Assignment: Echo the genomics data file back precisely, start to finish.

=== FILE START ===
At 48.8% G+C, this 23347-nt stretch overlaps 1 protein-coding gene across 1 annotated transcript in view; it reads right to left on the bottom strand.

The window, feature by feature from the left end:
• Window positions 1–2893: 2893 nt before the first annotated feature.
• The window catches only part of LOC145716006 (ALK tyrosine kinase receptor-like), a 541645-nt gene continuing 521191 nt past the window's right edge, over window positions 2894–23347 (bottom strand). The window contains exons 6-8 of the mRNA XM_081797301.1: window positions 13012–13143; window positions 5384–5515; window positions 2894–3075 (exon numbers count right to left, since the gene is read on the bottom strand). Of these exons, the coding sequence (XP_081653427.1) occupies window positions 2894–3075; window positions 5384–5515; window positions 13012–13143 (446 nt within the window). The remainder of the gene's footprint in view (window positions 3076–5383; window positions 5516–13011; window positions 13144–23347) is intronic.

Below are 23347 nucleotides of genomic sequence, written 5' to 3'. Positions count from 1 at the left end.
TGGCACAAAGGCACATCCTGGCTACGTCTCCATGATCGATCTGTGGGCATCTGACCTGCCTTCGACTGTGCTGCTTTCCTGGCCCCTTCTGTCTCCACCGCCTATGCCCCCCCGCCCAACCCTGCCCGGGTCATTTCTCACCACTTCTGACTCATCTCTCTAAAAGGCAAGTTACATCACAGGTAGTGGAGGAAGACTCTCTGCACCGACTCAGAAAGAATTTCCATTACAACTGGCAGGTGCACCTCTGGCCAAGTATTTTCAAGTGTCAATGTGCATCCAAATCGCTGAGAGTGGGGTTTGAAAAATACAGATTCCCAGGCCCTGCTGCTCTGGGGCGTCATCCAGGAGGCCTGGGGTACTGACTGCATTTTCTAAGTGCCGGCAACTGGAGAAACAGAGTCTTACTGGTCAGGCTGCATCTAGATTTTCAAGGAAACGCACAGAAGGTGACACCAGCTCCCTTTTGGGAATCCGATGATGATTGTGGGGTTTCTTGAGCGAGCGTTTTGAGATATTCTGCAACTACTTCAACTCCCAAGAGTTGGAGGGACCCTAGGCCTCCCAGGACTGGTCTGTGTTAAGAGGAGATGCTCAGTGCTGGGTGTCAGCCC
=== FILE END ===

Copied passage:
At 48.8% G+C, this 23347-nt stretch overlaps 1 protein-coding gene across 1 annotated transcript in view; it reads right to left on the bottom strand.

The window, feature by feature from the left end:
• Window positions 1–2893: 2893 nt before the first annotated feature.
• The window catches only part of LOC145716006 (ALK tyrosine kinase receptor-like), a 541645-nt gene continuing 521191 nt past the window's right edge, over window positions 2894–23347 (bottom strand). The window contains exons 6-8 of the mRNA XM_081797301.1: window positions 13012–13143; window positions 5384–5515; window positions 2894–3075 (exon numbers count right to left, since the gene is read on the bottom strand). Of these exons, the coding sequence (XP_081653427.1) occupies window positions 2894–3075; window positions 5384–5515; window positions 13012–13143 (446 nt within the window). The remainder of the gene's footprint in view (window positions 3076–5383; window positions 5516–13011; window positions 13144–23347) is intronic.

Below are 23347 nucleotides of genomic sequence, written 5' to 3'. Positions count from 1 at the left end.
TGGCACAAAGGCACATCCTGGCTACGTCTCCATGATCGATCTGTGGGCATCTGACCTGCCTTCGACTGTGCTGCTTTCCTGGCCCCTTCTGTCTCCACCGCCTATGCCCCCCCGCCCAACCCTGCCCGGGTCATTTCTCACCACTTCTGACTCATCTCTCTAAAAGGCAAGTTACATCACAGGTAGTGGAGGAAGACTCTCTGCACCGACTCAGAAAGAATTTCCATTACAACTGGCAGGTGCACCTCTGGCCAAGTATTTTCAAGTGTCAATGTGCATCCAAATCGCTGAGAGTGGGGTTTGAAAAATACAGATTCCCAGGCCCTGCTGCTCTGGGGCGTCATCCAGGAGGCCTGGGGTACTGACTGCATTTTCTAAGTGCCGGCAACTGGAGAAACAGAGTCTTACTGGTCAGGCTGCATCTAGATTTTCAAGGAAACGCACAGAAGGTGACACCAGCTCCCTTTTGGGAATCCGATGATGATTGTGGGGTTTCTTGAGCGAGCGTTTTGAGATATTCTGCAACTACTTCAACTCCCAAGAGTTGGAGGGACCCTAGGCCTCCCAGGACTGGTCTGTGTTAAGAGGAGATGCTCAGTGCTGGGTGTCAGCCC